Wednesday, August 19, 2009

Story, of our society

Story, of our society

Bangalore city reported this as a tragedy.


One Savitha, a caretaker at a local school,
whose husband had left her;
she stayed in a tiny house with her three children,
ages four, three and 18 months.

She would feed them and
then lock them in,
to go to work.
Last Tuesday,
after she'd left,
the kids seem to have lit a lamp
and there was an accident.

By the time neighbours sensed
something wrong and the door was broken open,
the three children were
one charred and
the other two of smoke asphyxiation.

the state of the mother
and try to guess
what she must be going through now.
how the children felt
in their last moments of consciousness.

What are termed
'acts of god'
are matters we have no control over
any satisfactory way of deciding
why these happen.

What should concern me is
whether these are also acts of men.
Is it a commendable state of affairs
when a lone mother has no option
to lock three infants at home
if she has to earn anything,
trusting for the best?
How long was she to go like this?
Indefinitely, no doubt.

A very usual case;
you just have to walk down the road,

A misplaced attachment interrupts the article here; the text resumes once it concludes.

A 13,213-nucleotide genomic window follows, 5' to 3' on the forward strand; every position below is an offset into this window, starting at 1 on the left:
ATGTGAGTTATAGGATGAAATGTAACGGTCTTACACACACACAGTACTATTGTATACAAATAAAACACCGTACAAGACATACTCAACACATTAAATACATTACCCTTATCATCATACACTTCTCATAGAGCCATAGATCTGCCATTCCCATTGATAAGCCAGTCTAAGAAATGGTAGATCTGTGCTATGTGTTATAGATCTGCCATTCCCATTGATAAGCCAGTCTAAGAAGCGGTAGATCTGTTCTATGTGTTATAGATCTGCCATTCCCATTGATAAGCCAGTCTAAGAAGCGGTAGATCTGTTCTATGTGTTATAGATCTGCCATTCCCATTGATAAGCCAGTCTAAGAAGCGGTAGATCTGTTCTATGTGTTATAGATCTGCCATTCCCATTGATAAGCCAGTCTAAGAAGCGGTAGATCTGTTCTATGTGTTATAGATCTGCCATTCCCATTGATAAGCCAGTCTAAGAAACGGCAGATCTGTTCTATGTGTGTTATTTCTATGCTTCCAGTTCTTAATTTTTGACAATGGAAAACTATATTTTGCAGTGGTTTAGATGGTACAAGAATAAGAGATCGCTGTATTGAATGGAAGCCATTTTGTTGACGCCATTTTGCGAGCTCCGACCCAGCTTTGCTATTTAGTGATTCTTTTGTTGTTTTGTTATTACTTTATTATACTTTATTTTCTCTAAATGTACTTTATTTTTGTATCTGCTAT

wherever you are reading this,
and you will come across one or several
more like her before you have crossed 100 metres.

Not just women:
you'll find as many men with equally hard stories
The man who's put his life's savings
into feeding destitute street kids in AP;
we have several scores.

It is worthwhile to aim
at having an
efficient society or a caring one;
the mature ones
with some vision will aim at both,
for the two ideally go hand in hand.

has a long way to go on both
you do not have to be one of the tens of millions of
Savithas to realise this;
our own middle-class experiences will do.

That said,
it would be a pity if a story like Savitha's serves
no more purpose than the filling of three inches
of white space on a newspapers.

Should we wait,
for the government
some big soul to do something, sometime?
involve ourselves in some attempt at change?